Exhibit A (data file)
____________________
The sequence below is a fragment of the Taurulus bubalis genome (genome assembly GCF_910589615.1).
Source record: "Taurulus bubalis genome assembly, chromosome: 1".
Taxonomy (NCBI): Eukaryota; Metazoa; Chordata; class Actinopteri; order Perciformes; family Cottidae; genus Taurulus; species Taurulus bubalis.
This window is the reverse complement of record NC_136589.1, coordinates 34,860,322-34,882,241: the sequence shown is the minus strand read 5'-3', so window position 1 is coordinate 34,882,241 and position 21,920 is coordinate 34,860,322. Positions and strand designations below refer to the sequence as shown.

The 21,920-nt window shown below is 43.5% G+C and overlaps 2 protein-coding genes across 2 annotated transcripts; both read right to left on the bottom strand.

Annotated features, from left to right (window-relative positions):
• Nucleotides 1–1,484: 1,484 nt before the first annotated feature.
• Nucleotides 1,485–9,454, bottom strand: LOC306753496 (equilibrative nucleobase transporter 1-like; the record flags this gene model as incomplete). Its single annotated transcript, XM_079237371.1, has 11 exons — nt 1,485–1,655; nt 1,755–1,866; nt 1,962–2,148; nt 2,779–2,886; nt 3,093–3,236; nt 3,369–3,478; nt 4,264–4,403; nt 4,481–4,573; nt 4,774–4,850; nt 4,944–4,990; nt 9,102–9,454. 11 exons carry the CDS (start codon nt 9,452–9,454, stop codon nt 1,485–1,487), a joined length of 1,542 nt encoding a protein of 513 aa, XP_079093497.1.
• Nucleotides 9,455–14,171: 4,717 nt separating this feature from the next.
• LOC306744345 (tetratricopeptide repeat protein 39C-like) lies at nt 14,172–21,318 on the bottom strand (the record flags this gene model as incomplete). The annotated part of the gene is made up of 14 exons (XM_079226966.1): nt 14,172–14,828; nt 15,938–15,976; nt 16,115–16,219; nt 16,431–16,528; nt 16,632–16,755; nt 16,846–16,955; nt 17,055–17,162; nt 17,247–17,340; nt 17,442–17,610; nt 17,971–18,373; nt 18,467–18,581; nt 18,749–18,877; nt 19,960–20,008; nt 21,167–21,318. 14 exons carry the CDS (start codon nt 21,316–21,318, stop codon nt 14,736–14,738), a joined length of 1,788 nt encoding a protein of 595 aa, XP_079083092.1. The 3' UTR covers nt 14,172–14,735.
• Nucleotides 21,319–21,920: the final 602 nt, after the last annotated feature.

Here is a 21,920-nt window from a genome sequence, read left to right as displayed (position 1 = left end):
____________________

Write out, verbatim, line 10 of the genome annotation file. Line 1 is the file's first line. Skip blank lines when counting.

• LOC306744345 (tetratricopeptide repeat protein 39C-like) lies at nt 14,172–21,318 on the bottom strand (the record flags this gene model as incomplete). The annotated part of the gene is made up of 14 exons (XM_079226966.1): nt 14,172–14,828; nt 15,938–15,976; nt 16,115–16,219; nt 16,431–16,528; nt 16,632–16,755; nt 16,846–16,955; nt 17,055–17,162; nt 17,247–17,340; nt 17,442–17,610; nt 17,971–18,373; nt 18,467–18,581; nt 18,749–18,877; nt 19,960–20,008; nt 21,167–21,318. 14 exons carry the CDS (start codon nt 21,316–21,318, stop codon nt 14,736–14,738), a joined length of 1,788 nt encoding a protein of 595 aa, XP_079083092.1. The 3' UTR covers nt 14,172–14,735.